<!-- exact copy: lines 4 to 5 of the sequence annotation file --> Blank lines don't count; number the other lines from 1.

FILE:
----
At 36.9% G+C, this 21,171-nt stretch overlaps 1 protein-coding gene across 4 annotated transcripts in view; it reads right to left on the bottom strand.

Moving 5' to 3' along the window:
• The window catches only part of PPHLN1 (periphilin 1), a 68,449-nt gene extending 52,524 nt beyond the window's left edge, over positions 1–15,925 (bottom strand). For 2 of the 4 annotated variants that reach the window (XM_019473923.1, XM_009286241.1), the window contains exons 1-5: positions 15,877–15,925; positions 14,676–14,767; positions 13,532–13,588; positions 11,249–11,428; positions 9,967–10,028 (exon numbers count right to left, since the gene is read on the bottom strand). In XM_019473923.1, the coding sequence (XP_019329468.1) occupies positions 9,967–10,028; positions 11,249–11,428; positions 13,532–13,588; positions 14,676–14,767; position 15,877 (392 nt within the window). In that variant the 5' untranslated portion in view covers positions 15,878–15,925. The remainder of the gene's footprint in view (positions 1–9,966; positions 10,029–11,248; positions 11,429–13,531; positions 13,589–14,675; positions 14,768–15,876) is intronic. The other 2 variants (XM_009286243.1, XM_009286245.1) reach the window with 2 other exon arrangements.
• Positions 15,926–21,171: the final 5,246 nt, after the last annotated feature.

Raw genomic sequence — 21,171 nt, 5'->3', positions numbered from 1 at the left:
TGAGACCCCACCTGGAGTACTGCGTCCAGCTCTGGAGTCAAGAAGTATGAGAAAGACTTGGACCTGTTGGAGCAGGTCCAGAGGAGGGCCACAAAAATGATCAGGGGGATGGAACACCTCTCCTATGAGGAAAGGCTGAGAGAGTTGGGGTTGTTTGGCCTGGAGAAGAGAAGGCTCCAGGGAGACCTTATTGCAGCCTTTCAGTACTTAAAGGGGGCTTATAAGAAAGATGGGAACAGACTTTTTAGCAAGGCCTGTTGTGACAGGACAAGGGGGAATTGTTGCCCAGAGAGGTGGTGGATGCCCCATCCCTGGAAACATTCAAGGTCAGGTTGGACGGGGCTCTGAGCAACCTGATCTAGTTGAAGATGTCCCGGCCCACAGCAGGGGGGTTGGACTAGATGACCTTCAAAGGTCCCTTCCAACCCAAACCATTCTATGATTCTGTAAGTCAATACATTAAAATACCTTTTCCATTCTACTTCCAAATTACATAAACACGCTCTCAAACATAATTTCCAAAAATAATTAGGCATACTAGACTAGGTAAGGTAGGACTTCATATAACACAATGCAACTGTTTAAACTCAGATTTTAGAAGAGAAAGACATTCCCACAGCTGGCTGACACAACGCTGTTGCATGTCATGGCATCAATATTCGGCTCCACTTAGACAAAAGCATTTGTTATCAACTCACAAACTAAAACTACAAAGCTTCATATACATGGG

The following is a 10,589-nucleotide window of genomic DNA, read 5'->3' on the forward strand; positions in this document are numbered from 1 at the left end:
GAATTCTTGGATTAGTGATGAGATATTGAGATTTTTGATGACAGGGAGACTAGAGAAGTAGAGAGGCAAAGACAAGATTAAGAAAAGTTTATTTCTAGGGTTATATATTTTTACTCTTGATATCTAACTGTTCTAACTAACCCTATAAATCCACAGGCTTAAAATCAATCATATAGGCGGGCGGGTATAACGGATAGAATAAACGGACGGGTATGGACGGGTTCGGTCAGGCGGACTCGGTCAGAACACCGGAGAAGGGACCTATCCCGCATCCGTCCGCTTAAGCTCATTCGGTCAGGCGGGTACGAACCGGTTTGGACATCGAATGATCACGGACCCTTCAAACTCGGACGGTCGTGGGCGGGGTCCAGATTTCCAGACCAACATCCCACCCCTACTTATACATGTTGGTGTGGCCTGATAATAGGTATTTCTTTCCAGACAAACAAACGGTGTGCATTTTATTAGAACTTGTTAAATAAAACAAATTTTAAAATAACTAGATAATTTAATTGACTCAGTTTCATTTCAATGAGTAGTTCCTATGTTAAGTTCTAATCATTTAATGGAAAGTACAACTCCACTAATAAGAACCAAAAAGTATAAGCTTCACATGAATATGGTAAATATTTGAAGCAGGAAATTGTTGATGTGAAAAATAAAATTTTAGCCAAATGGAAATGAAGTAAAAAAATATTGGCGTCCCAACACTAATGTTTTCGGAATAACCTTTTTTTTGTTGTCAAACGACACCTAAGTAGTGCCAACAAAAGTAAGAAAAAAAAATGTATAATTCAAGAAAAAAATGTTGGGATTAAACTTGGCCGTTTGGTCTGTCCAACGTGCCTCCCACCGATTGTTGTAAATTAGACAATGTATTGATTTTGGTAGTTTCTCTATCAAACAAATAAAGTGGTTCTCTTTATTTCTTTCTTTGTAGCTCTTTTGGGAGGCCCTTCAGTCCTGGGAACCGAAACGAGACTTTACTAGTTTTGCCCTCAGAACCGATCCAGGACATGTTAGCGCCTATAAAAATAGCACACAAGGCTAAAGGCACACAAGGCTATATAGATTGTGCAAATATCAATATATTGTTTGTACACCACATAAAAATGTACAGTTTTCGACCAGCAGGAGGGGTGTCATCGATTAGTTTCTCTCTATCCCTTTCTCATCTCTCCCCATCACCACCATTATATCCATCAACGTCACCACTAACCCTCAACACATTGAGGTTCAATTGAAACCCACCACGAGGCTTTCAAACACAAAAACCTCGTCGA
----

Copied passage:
• Positions 15,926–21,171: the final 5,246 nt, after the last annotated feature.

Raw genomic sequence — 21,171 nt, 5'->3', positions numbered from 1 at the left: